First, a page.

• Quote
  • Report post to moderator
Thanks Katy. I will most definitely follow those up! I've linked into the Edinburgh Yahoo group, and they have been good at putting me in touch with others locally.
 
Ken W Wilson
Posts: 465
Location: Nevada, Mo 64772
  • Mark post as helpful
  • send pies
  • Quote
  • Report post to moderator
I'd like to emphasize the safety issue a little more. I've worked, hiked, and hunted alone quite a bit. No place here is more than a mile or two from a road though. I've been lucky and haven't had any bad injuries, but you should keep in mind that even a pretty minor injury could be a disaster if you can't get to help or call someone who can get help to you in time.

Also, my job is taking disability claims. I hear all the bad things that can happen, including a guy who only skydived one time and the chute didn't open.

Thank you for your service Bryant! Hope your back is doing OK now.
 
nancy sutton
gardener
Posts: 659
Location: Federal Way, WA - Western Washington (Zone 8 - temperate maritime)
15
  • Mark post as helpful
  • send pies
  • Quote
  • Report post to moderator
OT - Burra! Hello from a fellow hermit ... now I can accurately and publicly self-identify :) My teenage fantasy was living in a 'hermitage' in the 'woods' ... I checked out the possibilities for free homestead land in Alaska, how many acres to support stock, etc. Portugal sounds like a lot warmer :) And the lovely PNW works well. I like to think that fine minds think alike :) Glad that you gift us with 'too much' time at Permies ... much appreciated :)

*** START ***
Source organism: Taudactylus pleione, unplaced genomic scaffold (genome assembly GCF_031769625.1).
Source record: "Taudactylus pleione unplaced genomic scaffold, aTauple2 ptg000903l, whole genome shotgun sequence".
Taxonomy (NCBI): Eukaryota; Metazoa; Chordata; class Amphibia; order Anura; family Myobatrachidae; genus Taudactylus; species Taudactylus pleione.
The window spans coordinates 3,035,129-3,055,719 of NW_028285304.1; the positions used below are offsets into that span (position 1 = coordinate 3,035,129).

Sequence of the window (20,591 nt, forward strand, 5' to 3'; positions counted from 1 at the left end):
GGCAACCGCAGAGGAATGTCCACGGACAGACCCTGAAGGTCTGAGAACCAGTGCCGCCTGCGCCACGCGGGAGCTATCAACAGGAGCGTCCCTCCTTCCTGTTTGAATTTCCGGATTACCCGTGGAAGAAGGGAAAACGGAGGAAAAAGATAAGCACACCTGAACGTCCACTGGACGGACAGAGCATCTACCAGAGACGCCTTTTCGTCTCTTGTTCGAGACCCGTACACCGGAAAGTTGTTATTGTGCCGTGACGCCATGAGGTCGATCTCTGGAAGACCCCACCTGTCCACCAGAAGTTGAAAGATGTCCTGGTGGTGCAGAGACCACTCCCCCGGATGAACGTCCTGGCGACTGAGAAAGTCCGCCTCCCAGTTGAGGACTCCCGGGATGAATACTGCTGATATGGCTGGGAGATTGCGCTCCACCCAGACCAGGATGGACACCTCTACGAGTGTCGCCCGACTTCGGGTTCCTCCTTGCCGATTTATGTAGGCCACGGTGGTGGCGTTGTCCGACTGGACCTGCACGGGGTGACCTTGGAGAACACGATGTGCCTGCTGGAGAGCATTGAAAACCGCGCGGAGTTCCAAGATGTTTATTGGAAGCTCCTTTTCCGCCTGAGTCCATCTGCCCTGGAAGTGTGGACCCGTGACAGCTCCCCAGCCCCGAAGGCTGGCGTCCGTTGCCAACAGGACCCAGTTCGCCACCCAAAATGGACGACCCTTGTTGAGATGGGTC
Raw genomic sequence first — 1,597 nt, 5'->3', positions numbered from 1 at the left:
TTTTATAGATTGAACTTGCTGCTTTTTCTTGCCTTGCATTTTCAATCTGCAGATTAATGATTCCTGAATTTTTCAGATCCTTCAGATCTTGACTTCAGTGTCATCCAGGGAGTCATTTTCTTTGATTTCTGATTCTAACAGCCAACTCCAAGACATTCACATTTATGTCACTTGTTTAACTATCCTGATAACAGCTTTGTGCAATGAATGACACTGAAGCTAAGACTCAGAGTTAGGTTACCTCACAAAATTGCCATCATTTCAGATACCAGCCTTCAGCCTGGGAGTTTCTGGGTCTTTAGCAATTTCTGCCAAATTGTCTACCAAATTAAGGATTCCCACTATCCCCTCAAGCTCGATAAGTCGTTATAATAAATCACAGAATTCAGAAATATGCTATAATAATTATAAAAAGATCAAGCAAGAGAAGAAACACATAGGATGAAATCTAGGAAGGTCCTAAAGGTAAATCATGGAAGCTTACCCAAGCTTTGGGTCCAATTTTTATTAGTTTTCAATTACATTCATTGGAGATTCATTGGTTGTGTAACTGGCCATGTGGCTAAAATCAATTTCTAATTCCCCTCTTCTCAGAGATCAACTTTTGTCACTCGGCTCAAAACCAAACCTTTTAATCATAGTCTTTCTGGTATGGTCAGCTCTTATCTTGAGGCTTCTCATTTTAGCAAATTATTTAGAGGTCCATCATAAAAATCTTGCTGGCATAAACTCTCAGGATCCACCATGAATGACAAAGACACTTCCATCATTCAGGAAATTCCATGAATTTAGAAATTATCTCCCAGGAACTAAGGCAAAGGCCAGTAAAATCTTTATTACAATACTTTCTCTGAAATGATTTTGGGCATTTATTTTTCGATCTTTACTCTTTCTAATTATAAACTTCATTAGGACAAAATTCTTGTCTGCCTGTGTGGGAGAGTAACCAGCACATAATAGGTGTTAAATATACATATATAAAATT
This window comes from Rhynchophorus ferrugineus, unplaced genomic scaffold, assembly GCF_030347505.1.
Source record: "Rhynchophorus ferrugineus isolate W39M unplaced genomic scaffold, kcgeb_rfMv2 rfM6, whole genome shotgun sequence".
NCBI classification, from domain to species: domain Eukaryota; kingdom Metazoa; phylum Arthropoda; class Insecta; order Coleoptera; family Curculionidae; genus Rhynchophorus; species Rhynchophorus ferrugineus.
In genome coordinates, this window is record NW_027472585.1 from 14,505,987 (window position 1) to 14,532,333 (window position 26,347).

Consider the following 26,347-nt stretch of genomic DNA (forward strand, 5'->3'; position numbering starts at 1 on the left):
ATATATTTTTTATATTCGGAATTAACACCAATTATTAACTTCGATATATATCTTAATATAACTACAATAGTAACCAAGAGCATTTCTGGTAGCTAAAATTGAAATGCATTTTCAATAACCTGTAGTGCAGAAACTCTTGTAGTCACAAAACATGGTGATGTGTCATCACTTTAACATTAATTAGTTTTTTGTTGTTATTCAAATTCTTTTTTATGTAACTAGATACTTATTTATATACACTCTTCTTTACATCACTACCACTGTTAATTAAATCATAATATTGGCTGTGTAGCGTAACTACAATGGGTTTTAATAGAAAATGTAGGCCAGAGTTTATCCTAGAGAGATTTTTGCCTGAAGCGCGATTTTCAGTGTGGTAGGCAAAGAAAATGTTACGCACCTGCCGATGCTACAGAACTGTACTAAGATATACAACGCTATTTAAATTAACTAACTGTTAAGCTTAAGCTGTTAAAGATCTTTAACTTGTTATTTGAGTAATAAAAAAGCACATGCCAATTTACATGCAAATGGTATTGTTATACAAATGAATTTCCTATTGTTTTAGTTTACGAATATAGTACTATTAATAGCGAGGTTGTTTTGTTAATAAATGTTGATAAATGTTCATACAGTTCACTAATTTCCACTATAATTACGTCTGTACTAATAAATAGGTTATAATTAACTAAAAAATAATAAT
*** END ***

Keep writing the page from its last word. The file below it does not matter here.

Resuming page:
Joseph Lofthouse
gardener
Posts: 2578
Location: Cache Valley, zone 4b, Irrigated, 9" rain in badlands.
500
bee chicken food preservation fungi greening the desert
  • Likes 1
  • Mark post as helpful
  • send pies
  • Quote
  • Report post to moderator

I think of myself as a loner, but I am definitely not going it alone... There is a whole community of people that support my work. Some send me seeds, some watch out for my fields when I'm not there, some help me weed, some help me plant, some help me harvest, some drop gifts by to help me in my work, some bring a drink on a hot day, some stop by to get tomatoes, some stop by to ask me how to weed, or for directions to the city, some organized a farmer's market in town and asked me to anchor it, some give me advice, some ask for advice. I was only going it alone for the first couple of months. After that, a whole community sprang up around my garden. I have never had to hire workers, there are more volunteers than I can put to good use.
 
Kitty Leith
Posts: 143
Location: Oakland, CA
11
  • Mark post as helpful
  • send pies
  • Quote
  • Report post to moderator
Hi Neil,